Taipei is simply not a Taiwanese (-speaking) town, but a Chinese / Mandarin town. It's no surprise at all to me when people can't understand me or give a rather rude response in Taipei. I've had people in Taipei tell me point blank "I no speak Engulish" after I said something in clearly understandable Taiwanese.

    But in most of the rest of the island that is a rare occurrence, and people are most often genuinely excited and touched to see foreigners taking the time to learn the language.

    Totally agree with you that getting a nuanced understanding requires a lot more time outside of Taipei and a lot more time listening as opposed to asking uncomfortable or confrontational questions.

    I think the Tweet thread shows something else interesting, however, which is the insistence on always making Taipei the center of attention, even when Taipei has really nothing to do with the topic in question, as well as a lack of awareness of same by either the author or commenters.

  3. KIRINPUTRA said,

    September 28, 2021 @ 10:13 pm

    I think a point is being missed… She doesn't present Taiwanese as a "local" language under the umbrella of a legitimate national language.

    (Nor is Taiwanese to Formosa what Maori is to Aotearoa. If anything, it's the English of Formosa.)

    To be fair — and I don't think she addressed this — the colonial Chinese state has not been the only proponent of Mandarin (esp. written) on Formosa.


    If she spoke fluent, accent-free Taiwanese, the disbelief & negativity would still be there. It would be much worse, untempered by the knee-jerk humility most urban Formosans feel in encounters with English speakers. Keep in mind that men & women are treated different. This would really kick in if she was fluent.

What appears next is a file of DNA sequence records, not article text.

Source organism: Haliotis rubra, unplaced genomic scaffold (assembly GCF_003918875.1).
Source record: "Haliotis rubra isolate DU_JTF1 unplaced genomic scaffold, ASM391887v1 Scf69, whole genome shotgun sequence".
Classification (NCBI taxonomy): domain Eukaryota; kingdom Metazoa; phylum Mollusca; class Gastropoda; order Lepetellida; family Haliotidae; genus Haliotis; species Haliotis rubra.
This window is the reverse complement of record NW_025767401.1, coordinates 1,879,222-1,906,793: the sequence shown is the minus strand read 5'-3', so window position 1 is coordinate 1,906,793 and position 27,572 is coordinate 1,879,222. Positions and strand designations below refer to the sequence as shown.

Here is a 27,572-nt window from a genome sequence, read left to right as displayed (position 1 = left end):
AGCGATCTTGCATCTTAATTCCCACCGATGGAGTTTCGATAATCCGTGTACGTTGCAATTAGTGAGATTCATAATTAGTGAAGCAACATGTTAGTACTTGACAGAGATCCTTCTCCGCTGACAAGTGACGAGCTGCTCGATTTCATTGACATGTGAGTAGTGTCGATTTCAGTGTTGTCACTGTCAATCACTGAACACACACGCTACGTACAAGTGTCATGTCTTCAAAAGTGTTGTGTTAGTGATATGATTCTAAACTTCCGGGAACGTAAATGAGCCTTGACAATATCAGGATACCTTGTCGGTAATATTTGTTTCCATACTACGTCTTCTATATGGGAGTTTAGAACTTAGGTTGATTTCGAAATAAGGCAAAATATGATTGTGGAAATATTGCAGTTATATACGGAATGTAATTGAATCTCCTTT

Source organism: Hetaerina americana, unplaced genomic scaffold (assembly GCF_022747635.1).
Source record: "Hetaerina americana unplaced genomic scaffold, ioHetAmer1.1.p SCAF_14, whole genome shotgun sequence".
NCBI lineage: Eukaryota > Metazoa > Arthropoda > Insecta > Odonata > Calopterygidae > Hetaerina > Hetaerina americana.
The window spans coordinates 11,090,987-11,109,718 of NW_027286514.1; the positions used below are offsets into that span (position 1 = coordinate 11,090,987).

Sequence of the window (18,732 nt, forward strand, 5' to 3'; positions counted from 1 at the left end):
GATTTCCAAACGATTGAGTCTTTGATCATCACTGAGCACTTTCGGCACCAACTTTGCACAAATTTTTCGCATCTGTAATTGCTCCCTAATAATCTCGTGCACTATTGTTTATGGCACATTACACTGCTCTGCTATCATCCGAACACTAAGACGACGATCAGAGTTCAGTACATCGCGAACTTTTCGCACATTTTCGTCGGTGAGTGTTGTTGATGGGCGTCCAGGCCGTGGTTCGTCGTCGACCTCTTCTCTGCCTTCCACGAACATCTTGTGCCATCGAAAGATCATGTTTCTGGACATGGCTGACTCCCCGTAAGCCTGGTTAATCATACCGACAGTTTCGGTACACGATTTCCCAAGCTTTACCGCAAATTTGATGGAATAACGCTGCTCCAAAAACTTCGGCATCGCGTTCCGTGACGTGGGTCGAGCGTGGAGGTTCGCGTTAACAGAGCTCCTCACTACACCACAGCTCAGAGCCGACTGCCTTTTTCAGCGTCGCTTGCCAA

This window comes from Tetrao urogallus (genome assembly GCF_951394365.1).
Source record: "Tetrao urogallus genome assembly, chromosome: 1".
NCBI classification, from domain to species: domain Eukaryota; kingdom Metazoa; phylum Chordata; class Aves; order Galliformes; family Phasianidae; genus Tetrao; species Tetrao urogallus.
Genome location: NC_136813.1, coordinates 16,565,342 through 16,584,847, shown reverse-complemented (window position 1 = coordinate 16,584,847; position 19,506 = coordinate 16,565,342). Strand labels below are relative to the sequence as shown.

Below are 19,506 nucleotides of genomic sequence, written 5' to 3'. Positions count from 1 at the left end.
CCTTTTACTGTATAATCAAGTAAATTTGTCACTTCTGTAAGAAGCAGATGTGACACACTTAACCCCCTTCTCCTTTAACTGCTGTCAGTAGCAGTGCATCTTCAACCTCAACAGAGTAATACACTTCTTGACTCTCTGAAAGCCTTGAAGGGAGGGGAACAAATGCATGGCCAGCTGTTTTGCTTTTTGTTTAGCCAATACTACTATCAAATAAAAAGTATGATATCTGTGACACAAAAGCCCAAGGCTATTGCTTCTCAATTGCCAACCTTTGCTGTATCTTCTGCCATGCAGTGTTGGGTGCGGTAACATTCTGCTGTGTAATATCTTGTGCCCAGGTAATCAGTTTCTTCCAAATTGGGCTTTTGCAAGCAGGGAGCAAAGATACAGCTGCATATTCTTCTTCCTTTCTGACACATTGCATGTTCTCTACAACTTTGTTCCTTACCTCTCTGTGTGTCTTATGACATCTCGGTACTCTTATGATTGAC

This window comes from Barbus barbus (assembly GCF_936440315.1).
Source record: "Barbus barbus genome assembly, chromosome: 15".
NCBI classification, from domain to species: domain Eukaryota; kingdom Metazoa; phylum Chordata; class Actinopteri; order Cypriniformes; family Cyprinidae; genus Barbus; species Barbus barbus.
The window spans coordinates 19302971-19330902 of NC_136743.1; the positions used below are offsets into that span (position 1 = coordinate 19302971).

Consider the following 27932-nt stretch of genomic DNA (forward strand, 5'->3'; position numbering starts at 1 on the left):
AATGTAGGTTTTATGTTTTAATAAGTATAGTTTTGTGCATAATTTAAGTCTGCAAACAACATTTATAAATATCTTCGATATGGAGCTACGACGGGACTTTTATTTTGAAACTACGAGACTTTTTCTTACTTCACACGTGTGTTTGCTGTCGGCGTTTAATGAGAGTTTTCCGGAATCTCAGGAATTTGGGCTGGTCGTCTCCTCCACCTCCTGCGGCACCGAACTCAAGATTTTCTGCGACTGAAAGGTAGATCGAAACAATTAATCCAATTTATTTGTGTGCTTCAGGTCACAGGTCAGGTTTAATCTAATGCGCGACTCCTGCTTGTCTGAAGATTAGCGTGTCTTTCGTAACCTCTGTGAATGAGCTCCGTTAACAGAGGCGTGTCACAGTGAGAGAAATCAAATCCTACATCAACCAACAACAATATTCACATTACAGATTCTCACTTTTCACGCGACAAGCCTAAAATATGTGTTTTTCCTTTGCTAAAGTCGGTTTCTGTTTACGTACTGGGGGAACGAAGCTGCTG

4. Jonathan Smith said,

    September 30, 2021 @ 7:54 am

    my main reactions were
    (1) "ROC is/was a colonial state" is a typical (and IMO defensible) stance among Taiwanese-language (and related) advocates, so nothing novel here (maybe no one is suggesting there was)
    (2) given that expansion of the Chinese administrative state and attendant subjugation of the indigenous population goes back to the 17th century, insistence on the stance in (1), including rhetorical association of Taiwanese- and Hakka-speaking populations with indigenes, feels short of intellectually honest;
    (3) and yet elevation of Taiwanese in the public sphere nonetheless strikes one (here speaking from afar) as a productive and deeply meaningful enterprise — and also an eminently practical one, in contrast with the oft-lip-serviced notion that yes, naturally, "all" of Taiwan's indigenous languages should find equivalent representation in education, media etc.

  5. Rodger C said,

    September 30, 2021 @ 9:56 am

    @Jonathan Smith: The layered situation you describe resembles the one that Appalachian scholars wrestle with.

  6. WGJ said,

    September 30, 2021 @ 12:39 pm

    She should tell the Indonesians that their country can't be a democracy until every subject matter imaginable is being taught in every one of their 300+ native languages.

    Her stance isn't "controversial", it's patently absurd.

  7. AntC said,